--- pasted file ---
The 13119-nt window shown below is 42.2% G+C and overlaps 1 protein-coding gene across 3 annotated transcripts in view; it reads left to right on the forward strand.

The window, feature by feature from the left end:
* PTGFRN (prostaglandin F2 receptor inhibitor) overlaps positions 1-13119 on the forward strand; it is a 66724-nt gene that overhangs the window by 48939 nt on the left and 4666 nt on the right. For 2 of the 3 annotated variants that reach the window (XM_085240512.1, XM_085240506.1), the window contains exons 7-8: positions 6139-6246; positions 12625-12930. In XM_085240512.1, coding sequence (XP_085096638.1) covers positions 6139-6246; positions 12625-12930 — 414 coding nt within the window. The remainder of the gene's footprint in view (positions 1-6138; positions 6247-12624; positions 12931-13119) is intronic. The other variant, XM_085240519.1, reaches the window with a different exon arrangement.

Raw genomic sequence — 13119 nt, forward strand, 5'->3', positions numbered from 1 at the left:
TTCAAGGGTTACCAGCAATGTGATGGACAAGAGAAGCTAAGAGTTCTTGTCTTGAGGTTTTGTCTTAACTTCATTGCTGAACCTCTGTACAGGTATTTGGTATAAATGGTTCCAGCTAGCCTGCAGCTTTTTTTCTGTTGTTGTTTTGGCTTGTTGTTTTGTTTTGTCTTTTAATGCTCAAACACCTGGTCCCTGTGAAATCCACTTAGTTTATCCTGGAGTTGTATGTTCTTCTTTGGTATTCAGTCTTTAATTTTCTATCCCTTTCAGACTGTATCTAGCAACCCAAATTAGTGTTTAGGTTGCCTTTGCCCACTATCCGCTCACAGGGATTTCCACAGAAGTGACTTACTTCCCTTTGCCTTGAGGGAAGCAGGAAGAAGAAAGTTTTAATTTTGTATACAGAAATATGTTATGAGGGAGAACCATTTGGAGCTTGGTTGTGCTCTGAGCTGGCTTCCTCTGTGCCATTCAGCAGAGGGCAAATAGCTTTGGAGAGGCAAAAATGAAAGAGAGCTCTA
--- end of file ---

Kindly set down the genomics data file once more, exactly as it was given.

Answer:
The 13119-nt window shown below is 42.2% G+C and overlaps 1 protein-coding gene across 3 annotated transcripts in view; it reads left to right on the forward strand.

The window, feature by feature from the left end:
* PTGFRN (prostaglandin F2 receptor inhibitor) overlaps positions 1-13119 on the forward strand; it is a 66724-nt gene that overhangs the window by 48939 nt on the left and 4666 nt on the right. For 2 of the 3 annotated variants that reach the window (XM_085240512.1, XM_085240506.1), the window contains exons 7-8: positions 6139-6246; positions 12625-12930. In XM_085240512.1, coding sequence (XP_085096638.1) covers positions 6139-6246; positions 12625-12930 — 414 coding nt within the window. The remainder of the gene's footprint in view (positions 1-6138; positions 6247-12624; positions 12931-13119) is intronic. The other variant, XM_085240519.1, reaches the window with a different exon arrangement.

Raw genomic sequence — 13119 nt, forward strand, 5'->3', positions numbered from 1 at the left:
TTCAAGGGTTACCAGCAATGTGATGGACAAGAGAAGCTAAGAGTTCTTGTCTTGAGGTTTTGTCTTAACTTCATTGCTGAACCTCTGTACAGGTATTTGGTATAAATGGTTCCAGCTAGCCTGCAGCTTTTTTTCTGTTGTTGTTTTGGCTTGTTGTTTTGTTTTGTCTTTTAATGCTCAAACACCTGGTCCCTGTGAAATCCACTTAGTTTATCCTGGAGTTGTATGTTCTTCTTTGGTATTCAGTCTTTAATTTTCTATCCCTTTCAGACTGTATCTAGCAACCCAAATTAGTGTTTAGGTTGCCTTTGCCCACTATCCGCTCACAGGGATTTCCACAGAAGTGACTTACTTCCCTTTGCCTTGAGGGAAGCAGGAAGAAGAAAGTTTTAATTTTGTATACAGAAATATGTTATGAGGGAGAACCATTTGGAGCTTGGTTGTGCTCTGAGCTGGCTTCCTCTGTGCCATTCAGCAGAGGGCAAATAGCTTTGGAGAGGCAAAAATGAAAGAGAGCTCTA